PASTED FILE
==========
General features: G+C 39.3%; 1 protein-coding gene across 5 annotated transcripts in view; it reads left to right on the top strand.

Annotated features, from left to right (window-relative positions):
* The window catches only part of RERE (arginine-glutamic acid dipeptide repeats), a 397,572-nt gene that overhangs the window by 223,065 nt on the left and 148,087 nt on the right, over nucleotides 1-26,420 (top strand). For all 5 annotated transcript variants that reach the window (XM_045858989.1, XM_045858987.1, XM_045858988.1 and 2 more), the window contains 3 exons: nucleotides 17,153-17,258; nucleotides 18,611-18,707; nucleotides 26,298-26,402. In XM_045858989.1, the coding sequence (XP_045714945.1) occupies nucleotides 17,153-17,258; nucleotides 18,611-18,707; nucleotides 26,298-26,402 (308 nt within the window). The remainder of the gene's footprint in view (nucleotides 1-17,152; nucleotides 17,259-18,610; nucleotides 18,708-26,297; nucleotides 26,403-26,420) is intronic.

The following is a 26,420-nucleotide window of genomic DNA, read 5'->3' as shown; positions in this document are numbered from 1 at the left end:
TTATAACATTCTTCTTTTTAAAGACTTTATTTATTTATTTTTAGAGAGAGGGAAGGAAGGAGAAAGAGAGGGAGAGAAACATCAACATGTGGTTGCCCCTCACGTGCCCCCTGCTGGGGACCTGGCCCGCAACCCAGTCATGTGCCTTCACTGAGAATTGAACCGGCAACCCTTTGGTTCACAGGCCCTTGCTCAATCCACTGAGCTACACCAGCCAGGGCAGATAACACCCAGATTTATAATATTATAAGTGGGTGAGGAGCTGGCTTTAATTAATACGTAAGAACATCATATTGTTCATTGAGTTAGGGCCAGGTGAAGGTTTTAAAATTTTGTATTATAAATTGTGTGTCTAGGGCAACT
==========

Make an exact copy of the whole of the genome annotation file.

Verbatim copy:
General features: G+C 39.3%; 1 protein-coding gene across 5 annotated transcripts in view; it reads left to right on the top strand.

Annotated features, from left to right (window-relative positions):
* The window catches only part of RERE (arginine-glutamic acid dipeptide repeats), a 397,572-nt gene that overhangs the window by 223,065 nt on the left and 148,087 nt on the right, over nucleotides 1-26,420 (top strand). For all 5 annotated transcript variants that reach the window (XM_045858989.1, XM_045858987.1, XM_045858988.1 and 2 more), the window contains 3 exons: nucleotides 17,153-17,258; nucleotides 18,611-18,707; nucleotides 26,298-26,402. In XM_045858989.1, the coding sequence (XP_045714945.1) occupies nucleotides 17,153-17,258; nucleotides 18,611-18,707; nucleotides 26,298-26,402 (308 nt within the window). The remainder of the gene's footprint in view (nucleotides 1-17,152; nucleotides 17,259-18,610; nucleotides 18,708-26,297; nucleotides 26,403-26,420) is intronic.

The following is a 26,420-nucleotide window of genomic DNA, read 5'->3' as shown; positions in this document are numbered from 1 at the left end:
TTATAACATTCTTCTTTTTAAAGACTTTATTTATTTATTTTTAGAGAGAGGGAAGGAAGGAGAAAGAGAGGGAGAGAAACATCAACATGTGGTTGCCCCTCACGTGCCCCCTGCTGGGGACCTGGCCCGCAACCCAGTCATGTGCCTTCACTGAGAATTGAACCGGCAACCCTTTGGTTCACAGGCCCTTGCTCAATCCACTGAGCTACACCAGCCAGGGCAGATAACACCCAGATTTATAATATTATAAGTGGGTGAGGAGCTGGCTTTAATTAATACGTAAGAACATCATATTGTTCATTGAGTTAGGGCCAGGTGAAGGTTTTAAAATTTTGTATTATAAATTGTGTGTCTAGGGCAACT